Clarence 13X (Allah) the founder of the Nation of Gods and Earths (278287)

“Peace” was a word spoken throughout the afternoon at the intersection of 126th Street and Adam Clayton Powell, Jr. Blvd. Saturday, April 6. This “sacred space” as Dr. Leonard Jeffries called it, was co-named “Five Percenters, Allah & Justice, Square,” sharing the corner with Rev. Powell and James Brown.

A sense of peace also resonated through the overflowing crowd that assembled for the ceremony and all of this was representative of the tireless dedication of Mal’akiy 17 Allah and associates Blackseed, Reggie Mabry, Sekou, Trust & Um-Allah, all deeply devoted to the legacies of the Five Percenters and its co-founders Clarence 13X, known among them as “Allah, the Father” and “Justice.”

Peace and equality were among the words echoed by Manhattan Borough President Gale Brewer as she paid tribute to the Five Percenters and what they had done to make Harlem a better community. “And we look forward to that legacy for years to come,” she said.

Sid Davidoff, an aide to former Mayor John Lindsay, recounted that the day Martin L. King Jr. was assassinated, April 4, 1968, “Allah called the Five Percenters and walked Lindsay down 125th Street. We saw flames in Newark, and across this country, but in NYC, [especially] Harlem, there was peace, and it was in great part to Allah and the Five Percenters, who sat next to the mayor that made it happen, and for that we’ll always be thankful. Peace!”

Former Assemblyman Keith Wright noted that the co-naming was a marker “of where we’ve been and where we need to go. It gives us history and direction,” he said. “It’s here today and let’s make sure it’s here to stay.”

Five Percenter progenitor, Rasul-Rafiq, recalled a conversation he had with the Father. “I asked him what would he like to see happen in the days ahead, and he said, ‘I want to see you bring a nation to this place. You have the lineage to build a nation so don’t do anything stupid…put your mind to building that nation.’”

When “righteous teacher” Dr. Jeffries addressed the crowd he was back in the classroom recounting the giants who had walked the Harlem streets, including his mentors the late Dr. John Henrik Clarke and Dr. Yosef Ben-Jochannan. His lessons were just what the visiting City College students sought. “We’re responsible for this future here, we have to lay it out for them.”

Throughout the day they had soaked up volumes of empowering Harlem history being shared. The students are currently studying about Malcolm X and were pleased to learn that the Father served as security for him at the Nation of Islam’s Mosque No. 7 during the early 1960s.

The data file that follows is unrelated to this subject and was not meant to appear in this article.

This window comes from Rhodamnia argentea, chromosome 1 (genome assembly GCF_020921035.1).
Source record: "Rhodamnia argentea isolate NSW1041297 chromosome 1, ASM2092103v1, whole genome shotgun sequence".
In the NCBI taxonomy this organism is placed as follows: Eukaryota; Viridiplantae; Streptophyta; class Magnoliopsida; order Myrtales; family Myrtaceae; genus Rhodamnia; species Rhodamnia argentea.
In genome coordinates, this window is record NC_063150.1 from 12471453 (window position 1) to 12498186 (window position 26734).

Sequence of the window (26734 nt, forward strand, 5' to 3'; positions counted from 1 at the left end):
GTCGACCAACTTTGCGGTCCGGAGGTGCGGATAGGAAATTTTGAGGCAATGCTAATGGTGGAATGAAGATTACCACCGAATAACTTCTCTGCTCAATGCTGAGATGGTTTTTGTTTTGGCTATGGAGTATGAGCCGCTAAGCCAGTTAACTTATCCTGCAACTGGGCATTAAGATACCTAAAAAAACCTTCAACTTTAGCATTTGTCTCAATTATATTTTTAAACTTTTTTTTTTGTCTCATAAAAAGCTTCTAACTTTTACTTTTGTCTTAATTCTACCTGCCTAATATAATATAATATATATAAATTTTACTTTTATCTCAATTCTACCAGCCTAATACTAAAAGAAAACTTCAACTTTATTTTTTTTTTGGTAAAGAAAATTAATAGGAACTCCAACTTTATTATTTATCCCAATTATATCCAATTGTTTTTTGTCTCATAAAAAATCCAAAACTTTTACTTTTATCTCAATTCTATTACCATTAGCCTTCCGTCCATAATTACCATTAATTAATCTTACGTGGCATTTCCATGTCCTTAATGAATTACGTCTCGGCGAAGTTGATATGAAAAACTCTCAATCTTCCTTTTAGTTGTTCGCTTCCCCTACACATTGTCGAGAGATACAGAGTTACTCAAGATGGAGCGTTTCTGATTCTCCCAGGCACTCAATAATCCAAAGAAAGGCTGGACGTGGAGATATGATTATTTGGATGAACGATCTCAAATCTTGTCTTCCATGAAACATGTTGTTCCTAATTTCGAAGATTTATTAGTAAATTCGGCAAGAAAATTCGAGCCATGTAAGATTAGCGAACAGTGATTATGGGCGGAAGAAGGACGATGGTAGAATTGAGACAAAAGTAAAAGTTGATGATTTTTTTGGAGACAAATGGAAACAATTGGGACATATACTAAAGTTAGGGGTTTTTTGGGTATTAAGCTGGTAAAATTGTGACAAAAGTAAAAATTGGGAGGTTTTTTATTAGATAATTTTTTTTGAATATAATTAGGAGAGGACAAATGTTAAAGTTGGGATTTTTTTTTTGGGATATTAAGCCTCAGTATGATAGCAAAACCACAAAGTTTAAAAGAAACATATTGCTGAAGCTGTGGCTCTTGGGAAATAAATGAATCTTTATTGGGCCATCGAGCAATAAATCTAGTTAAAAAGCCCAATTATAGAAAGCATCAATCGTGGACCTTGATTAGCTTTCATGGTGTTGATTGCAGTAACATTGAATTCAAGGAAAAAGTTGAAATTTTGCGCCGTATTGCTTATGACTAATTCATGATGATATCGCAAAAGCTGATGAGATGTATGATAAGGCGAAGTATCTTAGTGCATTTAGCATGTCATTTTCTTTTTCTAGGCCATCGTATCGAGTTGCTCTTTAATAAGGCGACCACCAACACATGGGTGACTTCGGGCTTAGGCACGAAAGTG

Meanwhile, a retinue of speakers continued on the makeshift stage. Queen Cipher noted: “This nation wouldn’t be what it is without us-[earths]. Our duty, as mothers of civilization, is to teach the children. Our Father’s mantra was ‘When you wanna see me all you have to do is come together.’ Here we are today, to show and prove that Allah still lives!”

First Born ABG named the other eight First Borns while delivering a brief 1964-69 history. “There were nine of us Allah sent out to teach. We understood that as Five Percenters we had no religion whatsoever. So we could understand and embrace all men of faith and religion. ‘Go to school and go to work,’ that’s what he told us.”

Justice’s son, Elijah, stated: “To the Nation of Gods & Earths, I say thank you, on behalf of me and my mother.”

Nephew Kenya introduced C Allah (Clarence Jr.), who acknowledged his father’s influence: “This is a beautiful day. When I see what he manifested and brought to light, it makes me feel good today.”

Soon, it was time to dedicate the square but when the string was pulled to reveal the new name it was only partially undone. That was no problem for a young man who quickly climbed and tore down the remaining half of paper.

The ceremony brought together a full spectrum of the community that we hope, in the words of Keith Wright, continues what was a unified afternoon of festivities, replete with history and self-determination.

Special thanks: Community Board 10, Councilman Bill Perkins’ office, Lillie Cariño-Higgins, Julius Tajiddin, everyone providing support letters.